In some configurations, the user can search by gene ID, gene symbol, and/or RefSeq ID. To do so from the web page shown in
Some configurations permit a user to perform a search by cytogenetic band. In some of these configurations, the user can be presented with a “Search Genome Maps” page such as that shown in
Some configurations permit a user to search by position on a chromosome. For example, in the “Search Genome Maps” page shown in
Some configurations allow a user to search for STS markers from, e.g., a radiation hybrid database (RHdb) or a database of sequence tagged sites (dbSTS). To search for a region bounded by two markers in some configurations, a user clicks on “genome maps” (see
Some configurations of the present invention allow a user to search for a region between two BACs. For example, in the “Search Genome Maps” page shown in
Some configurations of the present invention provide a capability that allows a user to search a genome assembly by chromosome number or by genome assembly number to retrieve one or more of the following: a chromosome map report that can displays all scaffolds on a single chromosome; a scaffold report that can display all genomic assembly segments associated with a single scaffold; and/or a sequence report that can display a single genomic assembly sequence segment.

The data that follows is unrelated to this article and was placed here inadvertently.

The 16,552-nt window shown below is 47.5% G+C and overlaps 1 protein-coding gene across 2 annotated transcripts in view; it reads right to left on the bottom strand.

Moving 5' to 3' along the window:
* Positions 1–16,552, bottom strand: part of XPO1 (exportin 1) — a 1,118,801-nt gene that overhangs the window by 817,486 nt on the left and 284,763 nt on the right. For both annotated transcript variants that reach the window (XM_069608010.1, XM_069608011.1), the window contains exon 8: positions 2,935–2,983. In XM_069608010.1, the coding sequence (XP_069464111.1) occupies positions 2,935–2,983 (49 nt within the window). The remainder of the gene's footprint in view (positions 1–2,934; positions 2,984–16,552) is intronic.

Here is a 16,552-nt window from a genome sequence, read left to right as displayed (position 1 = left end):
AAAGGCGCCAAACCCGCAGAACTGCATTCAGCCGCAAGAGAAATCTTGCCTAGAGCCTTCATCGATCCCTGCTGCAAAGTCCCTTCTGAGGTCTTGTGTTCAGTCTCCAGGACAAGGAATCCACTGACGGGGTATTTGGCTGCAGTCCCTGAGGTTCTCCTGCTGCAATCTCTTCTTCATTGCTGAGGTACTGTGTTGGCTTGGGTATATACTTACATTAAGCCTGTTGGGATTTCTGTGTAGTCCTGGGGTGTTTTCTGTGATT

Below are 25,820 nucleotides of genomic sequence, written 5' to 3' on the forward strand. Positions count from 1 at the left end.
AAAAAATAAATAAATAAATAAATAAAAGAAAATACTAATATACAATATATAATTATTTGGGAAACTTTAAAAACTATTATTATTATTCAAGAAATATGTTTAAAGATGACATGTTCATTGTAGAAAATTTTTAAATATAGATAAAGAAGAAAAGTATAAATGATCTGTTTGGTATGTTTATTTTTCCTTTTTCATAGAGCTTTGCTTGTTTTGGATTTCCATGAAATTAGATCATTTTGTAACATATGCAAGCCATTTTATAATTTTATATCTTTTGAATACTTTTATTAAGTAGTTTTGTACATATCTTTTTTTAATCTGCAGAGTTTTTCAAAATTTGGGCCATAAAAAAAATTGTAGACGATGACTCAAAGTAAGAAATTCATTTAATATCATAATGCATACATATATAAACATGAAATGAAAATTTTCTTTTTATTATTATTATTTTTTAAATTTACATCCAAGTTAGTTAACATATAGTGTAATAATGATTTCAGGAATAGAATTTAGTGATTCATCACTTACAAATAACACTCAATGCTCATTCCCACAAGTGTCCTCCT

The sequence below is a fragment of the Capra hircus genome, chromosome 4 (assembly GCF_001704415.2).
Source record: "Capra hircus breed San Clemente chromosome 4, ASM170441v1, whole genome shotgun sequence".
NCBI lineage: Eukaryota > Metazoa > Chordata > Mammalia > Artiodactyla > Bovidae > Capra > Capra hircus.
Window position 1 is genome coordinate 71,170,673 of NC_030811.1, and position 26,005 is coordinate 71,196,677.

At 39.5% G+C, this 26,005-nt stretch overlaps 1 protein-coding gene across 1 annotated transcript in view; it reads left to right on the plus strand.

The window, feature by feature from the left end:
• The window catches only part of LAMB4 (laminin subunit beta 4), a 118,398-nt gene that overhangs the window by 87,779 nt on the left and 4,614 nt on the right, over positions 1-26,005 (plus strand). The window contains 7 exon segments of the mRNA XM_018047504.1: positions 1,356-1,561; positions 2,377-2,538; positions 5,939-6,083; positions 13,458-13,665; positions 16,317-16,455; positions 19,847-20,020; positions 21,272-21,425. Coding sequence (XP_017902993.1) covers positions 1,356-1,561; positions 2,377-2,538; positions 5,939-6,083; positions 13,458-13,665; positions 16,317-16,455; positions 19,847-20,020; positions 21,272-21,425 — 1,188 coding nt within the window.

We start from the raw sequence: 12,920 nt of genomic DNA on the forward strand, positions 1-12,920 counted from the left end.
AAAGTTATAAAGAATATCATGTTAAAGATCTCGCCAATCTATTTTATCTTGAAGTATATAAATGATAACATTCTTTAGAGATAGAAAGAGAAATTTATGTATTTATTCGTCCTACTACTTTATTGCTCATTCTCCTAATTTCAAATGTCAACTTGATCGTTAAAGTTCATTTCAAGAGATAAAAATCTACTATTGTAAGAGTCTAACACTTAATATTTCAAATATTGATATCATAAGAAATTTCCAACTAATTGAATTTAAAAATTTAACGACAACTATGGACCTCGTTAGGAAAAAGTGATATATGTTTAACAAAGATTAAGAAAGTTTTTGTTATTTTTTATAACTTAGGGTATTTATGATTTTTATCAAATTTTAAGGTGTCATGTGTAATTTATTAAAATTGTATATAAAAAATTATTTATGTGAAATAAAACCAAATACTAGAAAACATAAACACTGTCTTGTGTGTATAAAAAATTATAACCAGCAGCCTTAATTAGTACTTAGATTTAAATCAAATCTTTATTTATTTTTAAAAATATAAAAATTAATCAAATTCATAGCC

For example, in some configurations, to retrieve a list of all scaffolds on a single chromosome, the user can search by chromosome number to generate a chromosome map report by clicking on “genome assembly” on a page such as that illustrated in
Some configurations allow the user to search by genome assembly number to generate a scaffold report. For example, in the “search genome assembly” web page of
Some configurations allow the user to search by genome assembly number segment to generate a sequence report. For example, in the “search genome assembly” of
Some configurations of the present invention provide the user with the capability of finding genes by Panther families protein classification. Thus, some configurations provide a Panther protein function-family browser, which allows a user to perform one or more of the following: browse functional categories and protein families/subfamilies; text search functional categories or protein families/subfamilies; create a gene list; view the Panther tree for a given family; view the Panther multiple sequence alignment (MSA) for a given family; and/or view the Panther “Partial” MSA for a given family.